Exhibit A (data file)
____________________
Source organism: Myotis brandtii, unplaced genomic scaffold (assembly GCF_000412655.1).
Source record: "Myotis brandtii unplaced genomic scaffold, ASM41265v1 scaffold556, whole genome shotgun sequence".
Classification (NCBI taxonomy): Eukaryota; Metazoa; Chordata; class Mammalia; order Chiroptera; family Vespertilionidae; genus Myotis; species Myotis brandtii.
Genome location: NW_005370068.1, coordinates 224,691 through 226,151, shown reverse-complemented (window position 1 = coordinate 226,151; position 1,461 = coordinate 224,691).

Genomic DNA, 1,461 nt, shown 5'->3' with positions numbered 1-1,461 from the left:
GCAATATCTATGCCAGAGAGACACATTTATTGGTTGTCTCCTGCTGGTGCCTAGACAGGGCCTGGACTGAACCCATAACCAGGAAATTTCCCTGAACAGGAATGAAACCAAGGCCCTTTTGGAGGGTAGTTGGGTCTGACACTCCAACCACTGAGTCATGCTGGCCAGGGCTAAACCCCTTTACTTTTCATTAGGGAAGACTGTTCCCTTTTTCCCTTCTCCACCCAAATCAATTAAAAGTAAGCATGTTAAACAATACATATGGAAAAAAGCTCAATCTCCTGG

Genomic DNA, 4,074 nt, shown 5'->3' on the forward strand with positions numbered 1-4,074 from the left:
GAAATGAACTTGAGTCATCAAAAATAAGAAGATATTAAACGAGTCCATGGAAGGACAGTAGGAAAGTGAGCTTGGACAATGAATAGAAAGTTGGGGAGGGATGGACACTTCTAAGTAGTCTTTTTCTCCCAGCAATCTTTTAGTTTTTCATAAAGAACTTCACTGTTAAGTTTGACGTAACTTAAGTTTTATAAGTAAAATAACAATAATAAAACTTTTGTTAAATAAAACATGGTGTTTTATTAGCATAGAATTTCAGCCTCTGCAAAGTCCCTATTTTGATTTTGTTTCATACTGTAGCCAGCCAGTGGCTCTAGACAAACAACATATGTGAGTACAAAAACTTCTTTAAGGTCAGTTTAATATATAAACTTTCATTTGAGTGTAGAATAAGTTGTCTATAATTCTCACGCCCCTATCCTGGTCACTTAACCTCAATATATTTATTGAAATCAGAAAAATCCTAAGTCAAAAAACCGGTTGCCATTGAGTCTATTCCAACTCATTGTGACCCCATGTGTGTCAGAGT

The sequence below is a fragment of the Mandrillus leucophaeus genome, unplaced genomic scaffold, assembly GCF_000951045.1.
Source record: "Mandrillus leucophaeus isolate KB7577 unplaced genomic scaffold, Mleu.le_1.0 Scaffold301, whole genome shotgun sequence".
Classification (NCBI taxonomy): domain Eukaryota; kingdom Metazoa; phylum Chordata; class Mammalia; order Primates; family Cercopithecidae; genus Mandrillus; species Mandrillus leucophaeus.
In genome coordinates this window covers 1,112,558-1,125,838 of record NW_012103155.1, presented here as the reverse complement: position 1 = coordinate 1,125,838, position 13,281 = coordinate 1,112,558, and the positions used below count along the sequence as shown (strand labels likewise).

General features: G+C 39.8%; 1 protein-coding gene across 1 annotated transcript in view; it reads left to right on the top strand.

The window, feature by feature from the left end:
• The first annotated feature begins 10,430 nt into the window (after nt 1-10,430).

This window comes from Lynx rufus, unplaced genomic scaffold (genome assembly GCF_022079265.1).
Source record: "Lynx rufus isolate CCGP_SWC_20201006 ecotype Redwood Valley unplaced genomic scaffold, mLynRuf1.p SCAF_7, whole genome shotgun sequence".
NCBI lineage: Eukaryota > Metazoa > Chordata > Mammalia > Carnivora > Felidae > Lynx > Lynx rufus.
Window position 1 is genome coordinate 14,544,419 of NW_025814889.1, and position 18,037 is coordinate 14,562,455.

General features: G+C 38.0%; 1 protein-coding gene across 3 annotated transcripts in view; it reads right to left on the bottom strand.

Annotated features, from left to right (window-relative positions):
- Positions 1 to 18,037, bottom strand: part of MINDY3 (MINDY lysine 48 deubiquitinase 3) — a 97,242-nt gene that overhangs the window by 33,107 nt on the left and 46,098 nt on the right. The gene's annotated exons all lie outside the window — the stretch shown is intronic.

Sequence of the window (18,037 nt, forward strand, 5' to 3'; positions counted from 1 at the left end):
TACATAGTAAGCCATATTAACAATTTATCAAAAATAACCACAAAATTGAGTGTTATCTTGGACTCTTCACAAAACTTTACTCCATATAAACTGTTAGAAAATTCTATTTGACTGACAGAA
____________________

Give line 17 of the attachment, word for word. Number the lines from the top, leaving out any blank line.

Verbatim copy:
Source record: "Lynx rufus isolate CCGP_SWC_20201006 ecotype Redwood Valley unplaced genomic scaffold, mLynRuf1.p SCAF_7, whole genome shotgun sequence".